Putting on your first pair of SCUBA fins is an eye-opening experience as you realize your ankles, feet, and legs start hurting within the first few hundred yards. Or the fins do not fit right. Or – even worse – you did not realize you needed to wear scuba booties with your new fins that made your first day with fins even MORE painful. So, there are a lot of lessons learned when it comes to swimming with fins. Here is a good question from a future SAR / Rescue Swimmer:

Good morning sir,

I have been using your blogs and videos while training for SAR School, and I passed Selection this week. Thank you for the help! Now, I am desperate for some real customized insight...

I am the only female in my agency who passed selection for our SAR School. Our squad was issued Rocket Fins. However, they only go down to a size men's 7, which slips right off my foot (I am a men's size 4). I am trying to find a good alternative, since right now I am at a major disadvantage using regular scuba diving fins. (Whether that's smaller fins, fins with a narrow foot slot and a strap that can be jerry-rigged, etc.)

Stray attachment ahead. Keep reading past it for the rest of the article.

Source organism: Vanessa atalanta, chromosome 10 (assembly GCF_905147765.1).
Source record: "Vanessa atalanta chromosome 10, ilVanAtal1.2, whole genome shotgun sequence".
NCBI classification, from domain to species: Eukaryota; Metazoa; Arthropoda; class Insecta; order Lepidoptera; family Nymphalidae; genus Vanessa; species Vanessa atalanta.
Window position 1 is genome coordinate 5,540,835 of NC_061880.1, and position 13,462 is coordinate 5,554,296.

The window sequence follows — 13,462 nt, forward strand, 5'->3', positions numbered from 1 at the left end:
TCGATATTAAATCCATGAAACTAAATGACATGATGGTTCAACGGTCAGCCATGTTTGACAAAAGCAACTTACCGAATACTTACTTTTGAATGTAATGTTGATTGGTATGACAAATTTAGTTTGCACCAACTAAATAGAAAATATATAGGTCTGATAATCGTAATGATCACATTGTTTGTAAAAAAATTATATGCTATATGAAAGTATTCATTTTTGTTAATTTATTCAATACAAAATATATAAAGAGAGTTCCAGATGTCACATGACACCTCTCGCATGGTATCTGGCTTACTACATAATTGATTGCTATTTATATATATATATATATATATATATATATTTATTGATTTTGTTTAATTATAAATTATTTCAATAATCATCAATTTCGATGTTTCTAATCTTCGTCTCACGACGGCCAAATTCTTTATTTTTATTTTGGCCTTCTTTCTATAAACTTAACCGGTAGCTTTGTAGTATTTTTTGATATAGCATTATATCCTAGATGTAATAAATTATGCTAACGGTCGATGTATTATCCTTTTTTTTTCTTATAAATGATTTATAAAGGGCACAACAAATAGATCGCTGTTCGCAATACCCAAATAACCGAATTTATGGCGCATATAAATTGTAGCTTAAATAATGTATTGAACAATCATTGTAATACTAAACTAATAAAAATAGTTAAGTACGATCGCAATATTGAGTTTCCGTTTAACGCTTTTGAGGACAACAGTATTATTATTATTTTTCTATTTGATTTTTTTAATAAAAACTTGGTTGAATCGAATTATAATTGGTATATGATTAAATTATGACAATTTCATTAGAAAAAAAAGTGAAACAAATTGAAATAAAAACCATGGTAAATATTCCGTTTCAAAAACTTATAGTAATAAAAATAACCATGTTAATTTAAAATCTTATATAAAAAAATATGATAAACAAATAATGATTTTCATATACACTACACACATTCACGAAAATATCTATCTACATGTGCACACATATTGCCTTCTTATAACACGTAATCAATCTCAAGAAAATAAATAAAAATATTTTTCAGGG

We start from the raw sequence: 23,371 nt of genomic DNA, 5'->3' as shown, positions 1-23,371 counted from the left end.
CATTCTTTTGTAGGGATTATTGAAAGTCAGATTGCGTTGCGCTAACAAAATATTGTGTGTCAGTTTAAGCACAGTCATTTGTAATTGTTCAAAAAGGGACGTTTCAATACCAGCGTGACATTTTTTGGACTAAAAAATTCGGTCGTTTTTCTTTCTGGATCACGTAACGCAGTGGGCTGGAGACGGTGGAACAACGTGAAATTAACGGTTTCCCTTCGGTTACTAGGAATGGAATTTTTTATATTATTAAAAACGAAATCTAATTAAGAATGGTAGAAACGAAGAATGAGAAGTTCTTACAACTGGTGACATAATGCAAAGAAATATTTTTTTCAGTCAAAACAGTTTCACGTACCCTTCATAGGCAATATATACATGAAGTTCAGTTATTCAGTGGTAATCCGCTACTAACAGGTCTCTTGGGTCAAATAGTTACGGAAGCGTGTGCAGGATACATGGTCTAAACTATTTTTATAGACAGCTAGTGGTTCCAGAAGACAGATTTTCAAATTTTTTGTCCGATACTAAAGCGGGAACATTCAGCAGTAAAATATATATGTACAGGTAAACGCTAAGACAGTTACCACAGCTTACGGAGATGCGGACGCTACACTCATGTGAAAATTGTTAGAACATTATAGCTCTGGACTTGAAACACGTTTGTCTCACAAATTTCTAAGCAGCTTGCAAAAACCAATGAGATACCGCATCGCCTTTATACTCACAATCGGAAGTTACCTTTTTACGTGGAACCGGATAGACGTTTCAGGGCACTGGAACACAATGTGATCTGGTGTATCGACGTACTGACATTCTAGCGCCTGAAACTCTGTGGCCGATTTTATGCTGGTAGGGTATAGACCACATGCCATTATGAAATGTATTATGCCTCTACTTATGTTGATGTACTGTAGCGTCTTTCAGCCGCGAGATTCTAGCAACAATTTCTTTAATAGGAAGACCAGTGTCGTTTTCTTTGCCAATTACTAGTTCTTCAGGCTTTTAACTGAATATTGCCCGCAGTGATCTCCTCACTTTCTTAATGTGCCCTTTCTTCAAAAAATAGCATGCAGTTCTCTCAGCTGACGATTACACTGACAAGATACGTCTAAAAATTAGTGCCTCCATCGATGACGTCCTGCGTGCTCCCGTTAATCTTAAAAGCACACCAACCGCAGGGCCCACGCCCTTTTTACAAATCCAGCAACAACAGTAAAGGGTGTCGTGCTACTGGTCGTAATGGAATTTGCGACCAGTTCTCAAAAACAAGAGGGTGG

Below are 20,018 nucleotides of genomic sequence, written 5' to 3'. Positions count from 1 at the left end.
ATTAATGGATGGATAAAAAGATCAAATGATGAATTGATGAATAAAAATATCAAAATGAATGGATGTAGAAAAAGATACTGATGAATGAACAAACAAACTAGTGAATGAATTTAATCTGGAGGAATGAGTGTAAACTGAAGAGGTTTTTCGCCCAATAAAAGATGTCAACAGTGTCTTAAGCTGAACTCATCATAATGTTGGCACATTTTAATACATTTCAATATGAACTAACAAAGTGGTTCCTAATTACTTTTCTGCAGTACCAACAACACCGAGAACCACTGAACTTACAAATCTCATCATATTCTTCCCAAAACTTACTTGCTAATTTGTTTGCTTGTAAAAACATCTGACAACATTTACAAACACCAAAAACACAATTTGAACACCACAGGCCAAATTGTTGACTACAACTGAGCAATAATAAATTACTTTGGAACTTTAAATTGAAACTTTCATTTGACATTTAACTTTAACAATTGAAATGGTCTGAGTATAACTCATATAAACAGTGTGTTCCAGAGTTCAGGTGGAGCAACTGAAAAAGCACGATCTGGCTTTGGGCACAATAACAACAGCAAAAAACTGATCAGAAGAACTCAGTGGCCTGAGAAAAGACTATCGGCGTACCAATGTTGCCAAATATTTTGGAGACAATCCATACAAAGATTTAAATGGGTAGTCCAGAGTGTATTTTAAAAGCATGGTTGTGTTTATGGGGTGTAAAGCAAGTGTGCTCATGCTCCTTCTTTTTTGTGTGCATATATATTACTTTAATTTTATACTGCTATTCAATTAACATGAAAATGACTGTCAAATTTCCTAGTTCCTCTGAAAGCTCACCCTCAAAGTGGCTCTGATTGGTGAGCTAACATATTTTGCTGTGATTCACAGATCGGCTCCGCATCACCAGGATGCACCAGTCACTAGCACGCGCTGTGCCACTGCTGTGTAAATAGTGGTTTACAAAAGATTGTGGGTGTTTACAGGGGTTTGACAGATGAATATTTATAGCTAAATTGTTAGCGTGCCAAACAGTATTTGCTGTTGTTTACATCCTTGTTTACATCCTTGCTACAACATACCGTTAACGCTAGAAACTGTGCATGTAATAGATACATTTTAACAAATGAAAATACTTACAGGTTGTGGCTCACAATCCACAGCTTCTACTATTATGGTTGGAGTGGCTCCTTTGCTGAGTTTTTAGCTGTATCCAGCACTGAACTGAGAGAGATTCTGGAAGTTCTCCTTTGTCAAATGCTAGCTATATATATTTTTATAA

Despite a ton of research, I have not found a good alternative for my size and problem. I found your blog post about special operations fins, and thought you may have run across something or know a female who has figured this puzzle out. 

Good question.

You may want to check out the Jet Fins made by Scuba Pro or IST fins - I find them to look identical to Rocket Fins but less stiff.

The foot well maybe an issue. We always had them big so we could slide them right over our combat boots. So, you need a much bigger bootie. Maybe one with a full sole – Like this: (just your size)

These will likely help the best. Plus they are great for run – swim – runs on the beach while you carry your fins. Give it time to get used to the fins. Your ankles, feet, legs will require 2-3 weeks of swimming before capable of going for long distances without pain.


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Stew Smith works as a presenter and editorial board member with the Tactical Strength and Conditioning program of the National Strength and Conditioning Association and is a Certified Strength and Conditioning Specialist (CSCS). He has also written hundreds of articles on's Fitness Center that focus on a variety of fitness, nutritional, and tactical issues military members face throughout their career.

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